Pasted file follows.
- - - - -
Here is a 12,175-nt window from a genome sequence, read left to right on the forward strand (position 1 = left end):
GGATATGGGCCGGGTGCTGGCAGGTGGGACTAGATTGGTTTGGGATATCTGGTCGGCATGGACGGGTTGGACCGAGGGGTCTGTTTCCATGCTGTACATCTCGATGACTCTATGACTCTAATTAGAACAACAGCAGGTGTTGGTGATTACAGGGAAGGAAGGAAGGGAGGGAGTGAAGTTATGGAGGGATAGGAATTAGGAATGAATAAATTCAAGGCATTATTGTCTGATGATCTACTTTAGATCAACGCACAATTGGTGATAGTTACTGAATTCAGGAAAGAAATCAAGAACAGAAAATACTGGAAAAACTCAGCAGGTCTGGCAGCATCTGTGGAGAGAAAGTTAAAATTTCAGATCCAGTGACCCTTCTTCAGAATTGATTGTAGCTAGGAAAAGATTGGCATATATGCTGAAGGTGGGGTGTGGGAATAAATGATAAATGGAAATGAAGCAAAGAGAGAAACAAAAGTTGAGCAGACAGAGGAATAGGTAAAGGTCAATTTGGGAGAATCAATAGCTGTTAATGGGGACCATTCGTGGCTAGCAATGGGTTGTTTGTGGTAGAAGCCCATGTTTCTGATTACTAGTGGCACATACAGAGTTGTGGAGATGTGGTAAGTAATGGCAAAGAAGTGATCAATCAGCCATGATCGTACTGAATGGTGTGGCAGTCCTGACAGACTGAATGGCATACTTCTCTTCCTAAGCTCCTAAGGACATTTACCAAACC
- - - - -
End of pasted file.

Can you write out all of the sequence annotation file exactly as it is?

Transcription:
Here is a 12,175-nt window from a genome sequence, read left to right on the forward strand (position 1 = left end):
GGATATGGGCCGGGTGCTGGCAGGTGGGACTAGATTGGTTTGGGATATCTGGTCGGCATGGACGGGTTGGACCGAGGGGTCTGTTTCCATGCTGTACATCTCGATGACTCTATGACTCTAATTAGAACAACAGCAGGTGTTGGTGATTACAGGGAAGGAAGGAAGGGAGGGAGTGAAGTTATGGAGGGATAGGAATTAGGAATGAATAAATTCAAGGCATTATTGTCTGATGATCTACTTTAGATCAACGCACAATTGGTGATAGTTACTGAATTCAGGAAAGAAATCAAGAACAGAAAATACTGGAAAAACTCAGCAGGTCTGGCAGCATCTGTGGAGAGAAAGTTAAAATTTCAGATCCAGTGACCCTTCTTCAGAATTGATTGTAGCTAGGAAAAGATTGGCATATATGCTGAAGGTGGGGTGTGGGAATAAATGATAAATGGAAATGAAGCAAAGAGAGAAACAAAAGTTGAGCAGACAGAGGAATAGGTAAAGGTCAATTTGGGAGAATCAATAGCTGTTAATGGGGACCATTCGTGGCTAGCAATGGGTTGTTTGTGGTAGAAGCCCATGTTTCTGATTACTAGTGGCACATACAGAGTTGTGGAGATGTGGTAAGTAATGGCAAAGAAGTGATCAATCAGCCATGATCGTACTGAATGGTGTGGCAGTCCTGACAGACTGAATGGCATACTTCTCTTCCTAAGCTCCTAAGGACATTTACCAAACC